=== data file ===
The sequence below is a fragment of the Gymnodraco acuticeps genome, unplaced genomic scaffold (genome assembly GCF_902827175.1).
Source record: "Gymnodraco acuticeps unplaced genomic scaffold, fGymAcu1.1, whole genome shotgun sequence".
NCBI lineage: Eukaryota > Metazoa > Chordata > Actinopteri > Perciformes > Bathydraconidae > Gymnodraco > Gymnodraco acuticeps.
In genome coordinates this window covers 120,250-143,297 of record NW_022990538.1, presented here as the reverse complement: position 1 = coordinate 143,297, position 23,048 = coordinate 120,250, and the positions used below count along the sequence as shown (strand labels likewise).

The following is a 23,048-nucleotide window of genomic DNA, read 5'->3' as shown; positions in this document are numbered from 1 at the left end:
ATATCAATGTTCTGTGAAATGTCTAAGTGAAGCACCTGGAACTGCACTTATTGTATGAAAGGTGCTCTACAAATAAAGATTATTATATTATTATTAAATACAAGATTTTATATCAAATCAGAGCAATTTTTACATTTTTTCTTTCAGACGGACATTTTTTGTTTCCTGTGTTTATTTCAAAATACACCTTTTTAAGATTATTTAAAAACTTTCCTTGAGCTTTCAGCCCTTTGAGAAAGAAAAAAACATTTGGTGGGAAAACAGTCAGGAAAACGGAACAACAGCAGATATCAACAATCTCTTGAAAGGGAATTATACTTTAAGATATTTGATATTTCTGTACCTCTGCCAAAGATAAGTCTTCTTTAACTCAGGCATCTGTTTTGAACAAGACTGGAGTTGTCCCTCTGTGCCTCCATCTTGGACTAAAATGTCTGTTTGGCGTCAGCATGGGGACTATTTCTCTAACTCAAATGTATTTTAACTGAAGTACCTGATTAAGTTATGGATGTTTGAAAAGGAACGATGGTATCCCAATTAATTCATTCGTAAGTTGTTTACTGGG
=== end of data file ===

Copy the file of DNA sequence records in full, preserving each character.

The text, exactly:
The sequence below is a fragment of the Gymnodraco acuticeps genome, unplaced genomic scaffold (genome assembly GCF_902827175.1).
Source record: "Gymnodraco acuticeps unplaced genomic scaffold, fGymAcu1.1, whole genome shotgun sequence".
NCBI lineage: Eukaryota > Metazoa > Chordata > Actinopteri > Perciformes > Bathydraconidae > Gymnodraco > Gymnodraco acuticeps.
In genome coordinates this window covers 120,250-143,297 of record NW_022990538.1, presented here as the reverse complement: position 1 = coordinate 143,297, position 23,048 = coordinate 120,250, and the positions used below count along the sequence as shown (strand labels likewise).

The following is a 23,048-nucleotide window of genomic DNA, read 5'->3' as shown; positions in this document are numbered from 1 at the left end:
ATATCAATGTTCTGTGAAATGTCTAAGTGAAGCACCTGGAACTGCACTTATTGTATGAAAGGTGCTCTACAAATAAAGATTATTATATTATTATTAAATACAAGATTTTATATCAAATCAGAGCAATTTTTACATTTTTTCTTTCAGACGGACATTTTTTGTTTCCTGTGTTTATTTCAAAATACACCTTTTTAAGATTATTTAAAAACTTTCCTTGAGCTTTCAGCCCTTTGAGAAAGAAAAAAACATTTGGTGGGAAAACAGTCAGGAAAACGGAACAACAGCAGATATCAACAATCTCTTGAAAGGGAATTATACTTTAAGATATTTGATATTTCTGTACCTCTGCCAAAGATAAGTCTTCTTTAACTCAGGCATCTGTTTTGAACAAGACTGGAGTTGTCCCTCTGTGCCTCCATCTTGGACTAAAATGTCTGTTTGGCGTCAGCATGGGGACTATTTCTCTAACTCAAATGTATTTTAACTGAAGTACCTGATTAAGTTATGGATGTTTGAAAAGGAACGATGGTATCCCAATTAATTCATTCGTAAGTTGTTTACTGGG